Retinopathy of prematurity diagnosis time significantly reduced using telemedicine

June 29, 2009

Philadelphia, PA, 29 June 2009 - To be properly diagnosed, retinopathy of prematurity (ROP), the leading cause of childhood blindness in the United States and worldwide, requires a time intensive process and significant coordination between ophthalmologist and NICU staff. A recent study examining ROP diagnosis speed using indirect ophthalmoscopy versus telemedicine, remote medical consultation, is featured in the July issue of the American Journal of Ophthalmology (http://www.ajo.com), published by Elsevier.

The study was designed to compare the ophthalmologist's speed of ROP diagnosis using telemedicine versus traditional bedside ophthalmoscopy. The findings reveal that: 1) ROP diagnosis by the ophthalmologist is significantly faster via telemedicine, and 2) there are significant time requirements by ophthalmologists associated with ROP diagnosis at the NICU bedside beyond ophthalmoscopy. In particular, additional time is taken for travel and communication with families and hospital staff.

To counteract these time requirements the implementation of telemedicine for ROP management has the ability to decrease the time commitment for examining ophthalmologists. Previous studies have shown that telemedical ROP diagnosis is highly accurate and reliable compared with ophthalmoscopy, and future work is required to address workflow questions in more detail.

According to senior author Michael F. Chiang, MD, "Telemedicine has potential to improve the delivery and accessibility of care for infants with ROP by reducing geographical and logistical barriers. This study shows that it may also improve the efficiency of care for ophthalmologists."

Given the increased number of at-risk infants in the United States and worldwide, improved use of ophthalmology resources may help to prevent cases of avoidable childhood blindness.
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Notes to Editors:

The article is "The Speed of Telemedicine vs Ophthalmoscopy for Retinopathy of Prematurity Diagnosis" by Grace M. Richter, Grace Sun, Thoms C. Lee, R.V. Chuan, John L. Flynn, Justin Starren, and Michael Chiang. It appears in the American Journal of Ophthalmology, Volume 148, Issue 1 (July 2009) published by Elsevier. The full-text article is available to members of the press by contacting the Elsevier press office at newsroom@elsevier.com

About the American Journal of Ophthalmology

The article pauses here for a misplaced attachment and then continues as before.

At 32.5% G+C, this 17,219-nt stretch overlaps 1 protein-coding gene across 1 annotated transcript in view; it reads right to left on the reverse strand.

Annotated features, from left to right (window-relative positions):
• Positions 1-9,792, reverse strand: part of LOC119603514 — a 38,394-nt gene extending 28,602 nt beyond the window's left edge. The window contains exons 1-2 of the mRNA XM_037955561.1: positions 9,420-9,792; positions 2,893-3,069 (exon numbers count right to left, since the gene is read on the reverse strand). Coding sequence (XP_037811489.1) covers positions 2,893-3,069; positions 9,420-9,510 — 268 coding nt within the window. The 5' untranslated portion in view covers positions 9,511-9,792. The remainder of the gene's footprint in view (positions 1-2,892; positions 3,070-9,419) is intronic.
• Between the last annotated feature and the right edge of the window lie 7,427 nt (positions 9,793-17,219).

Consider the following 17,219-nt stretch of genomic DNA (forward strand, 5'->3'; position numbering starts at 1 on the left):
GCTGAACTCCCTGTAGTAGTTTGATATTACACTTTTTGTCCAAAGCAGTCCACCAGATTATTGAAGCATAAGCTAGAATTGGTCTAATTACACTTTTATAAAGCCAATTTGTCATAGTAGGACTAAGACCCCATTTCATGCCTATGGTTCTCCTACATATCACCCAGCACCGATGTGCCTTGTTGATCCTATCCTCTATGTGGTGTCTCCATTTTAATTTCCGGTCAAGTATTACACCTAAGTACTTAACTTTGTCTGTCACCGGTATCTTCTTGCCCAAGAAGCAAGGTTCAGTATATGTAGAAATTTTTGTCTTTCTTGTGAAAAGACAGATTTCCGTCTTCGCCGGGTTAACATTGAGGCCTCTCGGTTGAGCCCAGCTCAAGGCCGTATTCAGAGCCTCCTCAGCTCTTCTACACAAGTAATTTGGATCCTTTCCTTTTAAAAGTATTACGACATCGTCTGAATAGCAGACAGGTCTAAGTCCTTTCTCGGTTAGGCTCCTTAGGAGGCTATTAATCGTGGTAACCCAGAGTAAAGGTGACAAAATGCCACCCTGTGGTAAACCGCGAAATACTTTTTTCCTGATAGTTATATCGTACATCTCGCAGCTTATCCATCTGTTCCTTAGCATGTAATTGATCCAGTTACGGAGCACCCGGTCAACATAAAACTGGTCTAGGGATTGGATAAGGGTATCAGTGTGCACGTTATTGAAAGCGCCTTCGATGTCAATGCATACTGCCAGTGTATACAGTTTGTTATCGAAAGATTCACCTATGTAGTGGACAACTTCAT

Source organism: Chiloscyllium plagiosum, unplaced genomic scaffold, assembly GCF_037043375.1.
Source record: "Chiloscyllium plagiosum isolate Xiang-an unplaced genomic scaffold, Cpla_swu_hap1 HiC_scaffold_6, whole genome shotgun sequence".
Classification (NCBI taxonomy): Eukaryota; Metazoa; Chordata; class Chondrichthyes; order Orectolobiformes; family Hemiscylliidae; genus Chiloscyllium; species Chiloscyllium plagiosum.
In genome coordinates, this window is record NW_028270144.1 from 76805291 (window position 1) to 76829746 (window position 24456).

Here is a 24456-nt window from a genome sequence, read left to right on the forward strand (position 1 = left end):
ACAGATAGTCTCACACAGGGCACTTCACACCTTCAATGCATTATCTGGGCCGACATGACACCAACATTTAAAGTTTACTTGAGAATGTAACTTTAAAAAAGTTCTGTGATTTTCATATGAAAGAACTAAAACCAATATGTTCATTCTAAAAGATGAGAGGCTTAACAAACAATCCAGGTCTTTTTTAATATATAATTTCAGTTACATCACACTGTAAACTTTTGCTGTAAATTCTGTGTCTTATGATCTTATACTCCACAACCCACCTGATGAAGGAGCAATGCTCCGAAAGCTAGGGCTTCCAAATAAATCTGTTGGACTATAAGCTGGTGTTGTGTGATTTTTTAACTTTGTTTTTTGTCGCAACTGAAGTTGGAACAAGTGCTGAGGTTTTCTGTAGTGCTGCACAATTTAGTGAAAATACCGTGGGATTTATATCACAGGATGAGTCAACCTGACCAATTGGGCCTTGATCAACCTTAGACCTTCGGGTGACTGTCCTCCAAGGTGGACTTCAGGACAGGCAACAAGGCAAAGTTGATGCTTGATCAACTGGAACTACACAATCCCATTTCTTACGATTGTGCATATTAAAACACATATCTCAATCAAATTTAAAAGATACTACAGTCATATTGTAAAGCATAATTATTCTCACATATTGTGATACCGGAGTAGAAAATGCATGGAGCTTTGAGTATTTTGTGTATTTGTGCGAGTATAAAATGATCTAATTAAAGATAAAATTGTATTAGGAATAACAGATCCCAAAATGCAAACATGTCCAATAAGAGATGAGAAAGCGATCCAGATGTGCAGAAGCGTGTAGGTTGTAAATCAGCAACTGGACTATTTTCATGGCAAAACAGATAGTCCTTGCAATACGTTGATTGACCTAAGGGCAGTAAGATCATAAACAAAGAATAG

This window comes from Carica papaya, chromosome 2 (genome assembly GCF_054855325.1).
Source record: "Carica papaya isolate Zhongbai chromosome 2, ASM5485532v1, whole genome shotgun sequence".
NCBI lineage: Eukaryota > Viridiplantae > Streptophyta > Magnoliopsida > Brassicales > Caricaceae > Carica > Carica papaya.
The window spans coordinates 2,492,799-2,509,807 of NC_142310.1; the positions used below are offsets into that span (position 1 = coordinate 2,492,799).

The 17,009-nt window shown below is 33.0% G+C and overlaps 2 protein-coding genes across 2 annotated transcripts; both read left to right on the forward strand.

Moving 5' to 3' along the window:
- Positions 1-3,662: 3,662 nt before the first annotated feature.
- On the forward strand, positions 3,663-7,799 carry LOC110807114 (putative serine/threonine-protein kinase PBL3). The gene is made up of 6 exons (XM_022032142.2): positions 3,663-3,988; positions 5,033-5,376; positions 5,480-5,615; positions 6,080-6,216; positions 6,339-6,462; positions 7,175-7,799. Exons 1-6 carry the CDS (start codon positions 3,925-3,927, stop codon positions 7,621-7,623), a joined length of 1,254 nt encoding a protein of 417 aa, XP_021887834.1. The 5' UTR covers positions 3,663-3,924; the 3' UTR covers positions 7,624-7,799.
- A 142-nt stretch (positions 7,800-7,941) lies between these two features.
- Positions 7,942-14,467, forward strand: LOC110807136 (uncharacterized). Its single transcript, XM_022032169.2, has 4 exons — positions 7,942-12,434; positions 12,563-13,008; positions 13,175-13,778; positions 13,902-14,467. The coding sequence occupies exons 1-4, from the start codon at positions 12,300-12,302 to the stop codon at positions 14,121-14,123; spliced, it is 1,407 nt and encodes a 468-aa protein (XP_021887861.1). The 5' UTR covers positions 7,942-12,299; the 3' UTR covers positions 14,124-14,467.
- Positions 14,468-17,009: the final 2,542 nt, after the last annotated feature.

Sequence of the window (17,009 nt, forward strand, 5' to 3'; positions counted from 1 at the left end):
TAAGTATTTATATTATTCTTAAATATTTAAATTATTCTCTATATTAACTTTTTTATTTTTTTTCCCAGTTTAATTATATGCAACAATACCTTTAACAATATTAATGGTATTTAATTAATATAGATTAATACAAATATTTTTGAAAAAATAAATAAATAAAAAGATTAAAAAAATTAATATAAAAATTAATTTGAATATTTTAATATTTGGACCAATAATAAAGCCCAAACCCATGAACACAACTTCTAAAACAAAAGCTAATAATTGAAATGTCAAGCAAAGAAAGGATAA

The American Journal of Ophthalmology is a peer-reviewed, scientific publication that welcomes the submission of original, previously unpublished manuscripts directed to ophthalmologists and visual science specialists describing clinical investigations, clinical observations, and clinically relevant laboratory investigations. Published monthly since 1884, the full text of the American Journal of Ophthalmology and supplementary material are also presented on the Internet at www.AJO.com

About Elsevier

Elsevier is a world-leading publisher of scientific, technical and medical information products and services. Working in partnership with the global science and health communities, Elsevier's 7,000 employees in over 70 offices worldwide publish more than 2,000 journals and 1,900 new books per year, in addition to offering a suite of innovative electronic products, such as ScienceDirect (http://www.sciencedirect.com/), MD Consult (http://www.mdconsult.com/), Scopus (http://www.info.scopus.com/), bibliographic databases, and online reference works.

Elsevier (http://www.elsevier.com/) is a global business headquartered in Amsterdam, The Netherlands and has offices worldwide. Elsevier is part of Reed Elsevier Group plc (http://www.reedelsevier.com/), a world-leading publisher and information provider. Operating in the science and medical, legal, education and business-to-business sectors, Reed Elsevier provides high-quality and flexible information solutions to users, with increasing emphasis on the Internet as a means of delivery. Reed Elsevier's ticker symbols are REN (Euronext Amsterdam), REL (London Stock Exchange), RUK and ENL (New York Stock Exchange).

Elsevier

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